Grabbing a firebrand: aphorisms and Sangharakshita
Whenever we’re presented with a statement, it’s so tempting to take it literally, not to look through it for truth, but to think it is the truth.
The world will be different only if we live differently. This quotation is an aphorism.
Aphorisms are short, pithy statements containing a truth of general import. The etymology is from Gk. aphorismos ‘a definition, a pithy sentence,’ from aphorīzein ‘to mark off, divide’ apo- ‘from’ + horīzein ‘to bound.’ Synonyms are the words ‘maxim’ and ‘saying’. An ‘axiom’ is different, a statement of self-evident truth; and an ‘epigram’ is like an aphorism, but lacking in general import.
So an aphorism is ‘from a horizon’. An aphorism is a statement which defines a perspective by illustrating or describing the horizon of that perspective. Instead of standing outside a viewpoint and describing the viewpoint, an aphorism adopts a viewpoint and identifies the things which are only visible from that perspective.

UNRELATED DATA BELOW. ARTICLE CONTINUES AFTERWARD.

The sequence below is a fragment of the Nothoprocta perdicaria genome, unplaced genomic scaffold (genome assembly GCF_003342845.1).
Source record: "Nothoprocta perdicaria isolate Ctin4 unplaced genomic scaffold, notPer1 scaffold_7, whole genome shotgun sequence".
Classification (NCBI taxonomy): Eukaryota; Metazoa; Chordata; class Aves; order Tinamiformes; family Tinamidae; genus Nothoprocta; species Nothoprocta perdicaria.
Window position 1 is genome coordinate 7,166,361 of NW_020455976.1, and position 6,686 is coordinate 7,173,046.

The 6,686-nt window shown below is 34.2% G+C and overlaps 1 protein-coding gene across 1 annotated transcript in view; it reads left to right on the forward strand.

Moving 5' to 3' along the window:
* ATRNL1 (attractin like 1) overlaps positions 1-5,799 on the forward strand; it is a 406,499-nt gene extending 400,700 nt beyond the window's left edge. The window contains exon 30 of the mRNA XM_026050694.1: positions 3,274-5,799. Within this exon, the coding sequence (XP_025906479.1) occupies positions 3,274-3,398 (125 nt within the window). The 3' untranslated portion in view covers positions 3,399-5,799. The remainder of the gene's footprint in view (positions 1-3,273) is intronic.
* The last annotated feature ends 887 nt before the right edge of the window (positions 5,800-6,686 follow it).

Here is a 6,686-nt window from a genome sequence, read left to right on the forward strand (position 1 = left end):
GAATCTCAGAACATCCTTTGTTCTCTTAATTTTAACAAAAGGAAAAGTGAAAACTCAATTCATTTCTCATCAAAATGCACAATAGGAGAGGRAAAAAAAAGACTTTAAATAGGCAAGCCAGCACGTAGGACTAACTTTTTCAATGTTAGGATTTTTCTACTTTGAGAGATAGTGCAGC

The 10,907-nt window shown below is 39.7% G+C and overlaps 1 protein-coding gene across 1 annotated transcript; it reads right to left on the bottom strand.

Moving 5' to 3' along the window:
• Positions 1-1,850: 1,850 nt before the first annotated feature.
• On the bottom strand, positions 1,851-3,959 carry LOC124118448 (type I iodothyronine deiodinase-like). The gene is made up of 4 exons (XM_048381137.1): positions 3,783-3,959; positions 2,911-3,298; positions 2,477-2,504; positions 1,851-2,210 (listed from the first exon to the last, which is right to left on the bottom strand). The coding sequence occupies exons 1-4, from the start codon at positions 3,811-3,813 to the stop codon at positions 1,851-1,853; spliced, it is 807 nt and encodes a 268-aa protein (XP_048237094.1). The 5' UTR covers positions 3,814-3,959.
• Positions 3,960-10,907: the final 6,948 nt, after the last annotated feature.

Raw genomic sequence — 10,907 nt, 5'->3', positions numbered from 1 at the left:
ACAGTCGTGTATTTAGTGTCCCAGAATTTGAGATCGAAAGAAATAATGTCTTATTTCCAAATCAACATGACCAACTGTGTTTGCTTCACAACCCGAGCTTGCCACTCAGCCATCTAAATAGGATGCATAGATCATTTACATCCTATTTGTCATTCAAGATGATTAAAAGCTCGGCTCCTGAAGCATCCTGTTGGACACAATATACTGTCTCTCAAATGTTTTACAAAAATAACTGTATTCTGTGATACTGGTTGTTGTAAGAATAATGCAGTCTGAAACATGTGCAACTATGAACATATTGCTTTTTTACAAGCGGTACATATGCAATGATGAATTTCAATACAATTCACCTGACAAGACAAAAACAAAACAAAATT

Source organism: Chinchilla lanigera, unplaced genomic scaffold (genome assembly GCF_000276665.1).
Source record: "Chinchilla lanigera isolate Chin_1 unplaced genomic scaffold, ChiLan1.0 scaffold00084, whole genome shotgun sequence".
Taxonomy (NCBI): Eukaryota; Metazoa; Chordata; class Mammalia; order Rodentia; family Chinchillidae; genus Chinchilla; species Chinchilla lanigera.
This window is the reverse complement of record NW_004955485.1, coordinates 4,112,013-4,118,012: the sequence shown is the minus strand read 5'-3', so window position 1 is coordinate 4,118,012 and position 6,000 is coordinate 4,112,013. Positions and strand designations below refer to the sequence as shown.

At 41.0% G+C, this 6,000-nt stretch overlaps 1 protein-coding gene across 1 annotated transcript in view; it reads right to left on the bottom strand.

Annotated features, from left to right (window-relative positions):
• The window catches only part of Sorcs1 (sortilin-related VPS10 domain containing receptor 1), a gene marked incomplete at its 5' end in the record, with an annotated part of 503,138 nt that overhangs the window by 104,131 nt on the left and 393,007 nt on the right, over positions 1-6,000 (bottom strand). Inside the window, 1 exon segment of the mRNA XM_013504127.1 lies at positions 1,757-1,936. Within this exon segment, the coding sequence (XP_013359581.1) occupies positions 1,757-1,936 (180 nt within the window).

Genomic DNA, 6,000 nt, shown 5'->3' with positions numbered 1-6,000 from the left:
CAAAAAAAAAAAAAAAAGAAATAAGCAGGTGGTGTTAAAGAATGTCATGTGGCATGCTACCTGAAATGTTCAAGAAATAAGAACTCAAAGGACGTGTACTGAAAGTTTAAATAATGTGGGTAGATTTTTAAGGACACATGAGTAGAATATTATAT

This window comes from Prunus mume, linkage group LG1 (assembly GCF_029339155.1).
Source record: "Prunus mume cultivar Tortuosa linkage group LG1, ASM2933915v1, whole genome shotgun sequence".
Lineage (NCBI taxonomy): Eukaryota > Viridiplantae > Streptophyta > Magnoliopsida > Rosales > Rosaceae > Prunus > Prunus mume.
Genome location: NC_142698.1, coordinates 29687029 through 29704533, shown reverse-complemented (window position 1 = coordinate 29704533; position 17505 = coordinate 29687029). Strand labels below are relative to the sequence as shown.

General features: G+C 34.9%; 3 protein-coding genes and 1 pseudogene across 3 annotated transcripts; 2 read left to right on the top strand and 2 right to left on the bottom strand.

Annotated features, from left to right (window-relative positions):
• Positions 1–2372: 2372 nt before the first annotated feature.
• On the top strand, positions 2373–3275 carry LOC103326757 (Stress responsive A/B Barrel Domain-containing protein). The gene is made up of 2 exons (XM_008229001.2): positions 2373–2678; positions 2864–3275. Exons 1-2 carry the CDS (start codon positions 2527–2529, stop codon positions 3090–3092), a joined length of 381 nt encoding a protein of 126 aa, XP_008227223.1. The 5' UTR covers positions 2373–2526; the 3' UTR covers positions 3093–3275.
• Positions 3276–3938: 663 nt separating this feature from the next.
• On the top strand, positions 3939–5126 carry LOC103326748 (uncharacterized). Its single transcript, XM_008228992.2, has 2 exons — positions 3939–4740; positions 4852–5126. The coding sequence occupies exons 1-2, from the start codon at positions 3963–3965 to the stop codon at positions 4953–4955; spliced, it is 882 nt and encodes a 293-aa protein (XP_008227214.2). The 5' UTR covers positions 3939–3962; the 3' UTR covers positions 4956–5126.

But an aphorism is like a firebrand — you can easily get burnt if you grab the wrong end.
Nietzsche was one of the great aphorists. He wrote, in his Zarathustra: In the mountains the shortest route is from peak to peak, but for that you must have long legs. Aphorisms should be peaks: and those to whom they are spoken should be big and tall of stature.
Aphorisms are inevitably ambiguous, because they are short and striking. And to work, they should really hit you, so it’s best if they sound rather controversial, against the run of normal opinion. Sangharakshita does this as an aphorist. But before I move on to his sayings, here are a couple of warnings. An aphorism is never exactly true. It is either a half-truth or a truth and a half. And from Dr Johnson: In lapidary inscriptions a man is not upon oath. Lapidary inscriptions are the short sayings carved into tombstones and the like.